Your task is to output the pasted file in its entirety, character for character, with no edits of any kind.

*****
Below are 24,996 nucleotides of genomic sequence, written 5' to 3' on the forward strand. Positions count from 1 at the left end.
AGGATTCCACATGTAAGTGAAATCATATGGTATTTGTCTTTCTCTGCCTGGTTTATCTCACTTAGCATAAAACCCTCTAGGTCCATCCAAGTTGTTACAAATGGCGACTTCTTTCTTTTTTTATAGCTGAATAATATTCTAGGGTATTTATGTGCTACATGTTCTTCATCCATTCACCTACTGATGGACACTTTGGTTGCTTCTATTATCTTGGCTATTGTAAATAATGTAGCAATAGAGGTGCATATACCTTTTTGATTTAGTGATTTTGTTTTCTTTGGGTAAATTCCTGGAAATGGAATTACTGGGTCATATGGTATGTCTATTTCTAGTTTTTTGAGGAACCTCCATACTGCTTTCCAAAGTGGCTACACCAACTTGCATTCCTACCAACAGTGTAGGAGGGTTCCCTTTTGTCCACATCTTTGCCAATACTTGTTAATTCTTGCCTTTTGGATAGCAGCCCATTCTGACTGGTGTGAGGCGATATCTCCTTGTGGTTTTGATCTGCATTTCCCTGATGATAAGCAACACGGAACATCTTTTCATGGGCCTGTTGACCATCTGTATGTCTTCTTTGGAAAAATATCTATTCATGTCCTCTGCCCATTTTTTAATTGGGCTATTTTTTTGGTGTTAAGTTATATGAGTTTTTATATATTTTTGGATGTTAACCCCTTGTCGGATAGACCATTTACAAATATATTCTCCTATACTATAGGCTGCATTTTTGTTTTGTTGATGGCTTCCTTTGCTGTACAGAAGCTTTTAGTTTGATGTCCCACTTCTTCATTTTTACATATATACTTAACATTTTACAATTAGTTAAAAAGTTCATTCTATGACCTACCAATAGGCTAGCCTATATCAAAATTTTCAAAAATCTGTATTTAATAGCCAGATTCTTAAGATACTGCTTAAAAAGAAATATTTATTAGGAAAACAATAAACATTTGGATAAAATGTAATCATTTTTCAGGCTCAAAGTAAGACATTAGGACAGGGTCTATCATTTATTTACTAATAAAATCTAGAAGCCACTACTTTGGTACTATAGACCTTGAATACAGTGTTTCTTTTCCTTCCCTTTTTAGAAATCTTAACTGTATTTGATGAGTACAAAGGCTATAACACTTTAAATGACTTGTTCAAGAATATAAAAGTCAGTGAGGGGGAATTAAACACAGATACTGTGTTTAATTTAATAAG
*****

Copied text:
Below are 24,996 nucleotides of genomic sequence, written 5' to 3' on the forward strand. Positions count from 1 at the left end.
AGGATTCCACATGTAAGTGAAATCATATGGTATTTGTCTTTCTCTGCCTGGTTTATCTCACTTAGCATAAAACCCTCTAGGTCCATCCAAGTTGTTACAAATGGCGACTTCTTTCTTTTTTTATAGCTGAATAATATTCTAGGGTATTTATGTGCTACATGTTCTTCATCCATTCACCTACTGATGGACACTTTGGTTGCTTCTATTATCTTGGCTATTGTAAATAATGTAGCAATAGAGGTGCATATACCTTTTTGATTTAGTGATTTTGTTTTCTTTGGGTAAATTCCTGGAAATGGAATTACTGGGTCATATGGTATGTCTATTTCTAGTTTTTTGAGGAACCTCCATACTGCTTTCCAAAGTGGCTACACCAACTTGCATTCCTACCAACAGTGTAGGAGGGTTCCCTTTTGTCCACATCTTTGCCAATACTTGTTAATTCTTGCCTTTTGGATAGCAGCCCATTCTGACTGGTGTGAGGCGATATCTCCTTGTGGTTTTGATCTGCATTTCCCTGATGATAAGCAACACGGAACATCTTTTCATGGGCCTGTTGACCATCTGTATGTCTTCTTTGGAAAAATATCTATTCATGTCCTCTGCCCATTTTTTAATTGGGCTATTTTTTTGGTGTTAAGTTATATGAGTTTTTATATATTTTTGGATGTTAACCCCTTGTCGGATAGACCATTTACAAATATATTCTCCTATACTATAGGCTGCATTTTTGTTTTGTTGATGGCTTCCTTTGCTGTACAGAAGCTTTTAGTTTGATGTCCCACTTCTTCATTTTTACATATATACTTAACATTTTACAATTAGTTAAAAAGTTCATTCTATGACCTACCAATAGGCTAGCCTATATCAAAATTTTCAAAAATCTGTATTTAATAGCCAGATTCTTAAGATACTGCTTAAAAAGAAATATTTATTAGGAAAACAATAAACATTTGGATAAAATGTAATCATTTTTCAGGCTCAAAGTAAGACATTAGGACAGGGTCTATCATTTATTTACTAATAAAATCTAGAAGCCACTACTTTGGTACTATAGACCTTGAATACAGTGTTTCTTTTCCTTCCCTTTTTAGAAATCTTAACTGTATTTGATGAGTACAAAGGCTATAACACTTTAAATGACTTGTTCAAGAATATAAAAGTCAGTGAGGGGGAATTAAACACAGATACTGTGTTTAATTTAATAAG